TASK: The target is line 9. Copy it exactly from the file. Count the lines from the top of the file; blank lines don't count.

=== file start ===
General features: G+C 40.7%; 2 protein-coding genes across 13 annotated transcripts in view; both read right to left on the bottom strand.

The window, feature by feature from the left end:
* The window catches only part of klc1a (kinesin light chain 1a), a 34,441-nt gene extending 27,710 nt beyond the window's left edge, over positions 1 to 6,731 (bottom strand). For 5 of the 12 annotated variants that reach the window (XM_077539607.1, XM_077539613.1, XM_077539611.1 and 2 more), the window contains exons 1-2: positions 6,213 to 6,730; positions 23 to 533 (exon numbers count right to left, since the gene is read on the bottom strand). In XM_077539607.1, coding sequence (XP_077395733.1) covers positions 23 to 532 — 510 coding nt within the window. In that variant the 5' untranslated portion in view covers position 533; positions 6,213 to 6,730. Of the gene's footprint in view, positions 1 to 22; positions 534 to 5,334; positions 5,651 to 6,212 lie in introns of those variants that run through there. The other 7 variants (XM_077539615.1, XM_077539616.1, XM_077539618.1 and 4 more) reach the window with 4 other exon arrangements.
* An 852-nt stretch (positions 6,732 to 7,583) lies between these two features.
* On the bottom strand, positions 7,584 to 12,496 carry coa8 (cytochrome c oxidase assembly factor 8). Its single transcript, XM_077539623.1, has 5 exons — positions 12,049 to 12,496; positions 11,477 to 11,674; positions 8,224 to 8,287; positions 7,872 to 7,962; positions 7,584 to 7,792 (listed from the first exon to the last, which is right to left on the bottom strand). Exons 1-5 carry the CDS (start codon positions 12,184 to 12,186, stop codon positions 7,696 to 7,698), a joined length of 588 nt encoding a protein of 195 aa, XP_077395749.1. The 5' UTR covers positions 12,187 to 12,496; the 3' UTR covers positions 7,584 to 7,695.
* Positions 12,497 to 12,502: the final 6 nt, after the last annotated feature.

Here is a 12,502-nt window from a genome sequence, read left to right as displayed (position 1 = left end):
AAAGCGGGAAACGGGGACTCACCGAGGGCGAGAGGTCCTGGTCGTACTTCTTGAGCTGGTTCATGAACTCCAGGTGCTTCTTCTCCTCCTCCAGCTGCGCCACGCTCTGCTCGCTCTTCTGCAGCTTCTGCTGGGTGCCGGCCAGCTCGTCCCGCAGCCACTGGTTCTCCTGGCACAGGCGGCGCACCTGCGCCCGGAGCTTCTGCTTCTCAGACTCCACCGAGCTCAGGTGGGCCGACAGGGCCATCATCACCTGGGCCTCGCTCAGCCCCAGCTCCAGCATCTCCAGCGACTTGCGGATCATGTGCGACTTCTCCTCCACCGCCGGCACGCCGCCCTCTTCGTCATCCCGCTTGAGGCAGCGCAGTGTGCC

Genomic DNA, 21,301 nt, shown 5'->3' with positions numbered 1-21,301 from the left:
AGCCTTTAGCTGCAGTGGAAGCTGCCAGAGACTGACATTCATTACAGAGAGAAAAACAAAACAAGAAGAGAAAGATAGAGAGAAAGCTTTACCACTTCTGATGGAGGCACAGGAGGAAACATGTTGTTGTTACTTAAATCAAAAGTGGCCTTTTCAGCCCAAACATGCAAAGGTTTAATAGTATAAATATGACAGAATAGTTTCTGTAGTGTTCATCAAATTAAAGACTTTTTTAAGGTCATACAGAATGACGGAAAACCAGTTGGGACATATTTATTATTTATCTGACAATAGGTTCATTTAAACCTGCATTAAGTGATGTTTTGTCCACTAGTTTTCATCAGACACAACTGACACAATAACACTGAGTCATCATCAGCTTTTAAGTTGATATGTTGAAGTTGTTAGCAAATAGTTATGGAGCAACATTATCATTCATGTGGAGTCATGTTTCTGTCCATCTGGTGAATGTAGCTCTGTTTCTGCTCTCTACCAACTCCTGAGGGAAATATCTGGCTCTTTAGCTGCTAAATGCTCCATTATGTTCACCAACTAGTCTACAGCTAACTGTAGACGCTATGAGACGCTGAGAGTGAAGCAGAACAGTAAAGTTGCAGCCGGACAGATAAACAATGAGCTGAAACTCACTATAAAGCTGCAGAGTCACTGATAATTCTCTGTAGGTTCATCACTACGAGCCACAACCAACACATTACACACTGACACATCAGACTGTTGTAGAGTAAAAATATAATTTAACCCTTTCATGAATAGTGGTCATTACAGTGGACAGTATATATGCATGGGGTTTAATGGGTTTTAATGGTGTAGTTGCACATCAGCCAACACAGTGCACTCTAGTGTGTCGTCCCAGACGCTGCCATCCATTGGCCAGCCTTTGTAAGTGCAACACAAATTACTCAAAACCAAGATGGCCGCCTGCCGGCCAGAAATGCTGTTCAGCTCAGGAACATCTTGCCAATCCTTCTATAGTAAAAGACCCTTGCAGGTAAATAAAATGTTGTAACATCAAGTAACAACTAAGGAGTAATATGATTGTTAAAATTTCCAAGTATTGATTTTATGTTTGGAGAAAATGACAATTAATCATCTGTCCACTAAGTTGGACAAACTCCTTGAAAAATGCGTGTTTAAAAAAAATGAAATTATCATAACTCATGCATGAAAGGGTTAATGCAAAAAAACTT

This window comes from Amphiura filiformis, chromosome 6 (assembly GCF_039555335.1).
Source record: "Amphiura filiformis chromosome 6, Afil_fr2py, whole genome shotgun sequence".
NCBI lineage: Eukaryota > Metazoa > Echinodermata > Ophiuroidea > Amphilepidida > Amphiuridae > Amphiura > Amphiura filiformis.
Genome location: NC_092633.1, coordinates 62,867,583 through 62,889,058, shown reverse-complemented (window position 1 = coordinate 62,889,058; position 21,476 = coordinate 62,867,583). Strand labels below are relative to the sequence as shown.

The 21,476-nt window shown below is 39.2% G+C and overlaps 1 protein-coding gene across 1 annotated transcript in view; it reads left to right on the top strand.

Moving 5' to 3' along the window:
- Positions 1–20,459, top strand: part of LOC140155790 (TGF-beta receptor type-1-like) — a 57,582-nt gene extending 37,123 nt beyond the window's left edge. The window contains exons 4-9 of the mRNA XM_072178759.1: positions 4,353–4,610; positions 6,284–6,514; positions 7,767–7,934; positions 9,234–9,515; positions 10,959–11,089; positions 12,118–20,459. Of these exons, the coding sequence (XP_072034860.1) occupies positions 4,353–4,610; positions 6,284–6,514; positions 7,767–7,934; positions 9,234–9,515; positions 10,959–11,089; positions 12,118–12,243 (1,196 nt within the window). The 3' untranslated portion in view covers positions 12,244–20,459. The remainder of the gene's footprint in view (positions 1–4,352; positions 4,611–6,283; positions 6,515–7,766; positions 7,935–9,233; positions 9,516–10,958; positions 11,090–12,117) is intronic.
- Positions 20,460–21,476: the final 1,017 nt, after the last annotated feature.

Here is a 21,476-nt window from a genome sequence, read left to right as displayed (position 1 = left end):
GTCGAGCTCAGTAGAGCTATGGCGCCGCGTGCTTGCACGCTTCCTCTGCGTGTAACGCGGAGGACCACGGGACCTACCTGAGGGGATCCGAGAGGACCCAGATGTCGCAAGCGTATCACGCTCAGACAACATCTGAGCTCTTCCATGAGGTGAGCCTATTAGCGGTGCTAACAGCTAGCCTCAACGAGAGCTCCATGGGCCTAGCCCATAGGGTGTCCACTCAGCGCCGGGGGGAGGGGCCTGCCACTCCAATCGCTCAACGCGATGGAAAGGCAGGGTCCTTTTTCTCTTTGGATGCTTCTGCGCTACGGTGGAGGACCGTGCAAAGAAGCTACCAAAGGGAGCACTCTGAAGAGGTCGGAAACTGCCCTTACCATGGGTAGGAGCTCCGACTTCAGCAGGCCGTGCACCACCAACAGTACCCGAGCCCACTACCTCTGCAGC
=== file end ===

Genomic DNA, 21,301 nt, shown 5'->3' with positions numbered 1-21,301 from the left: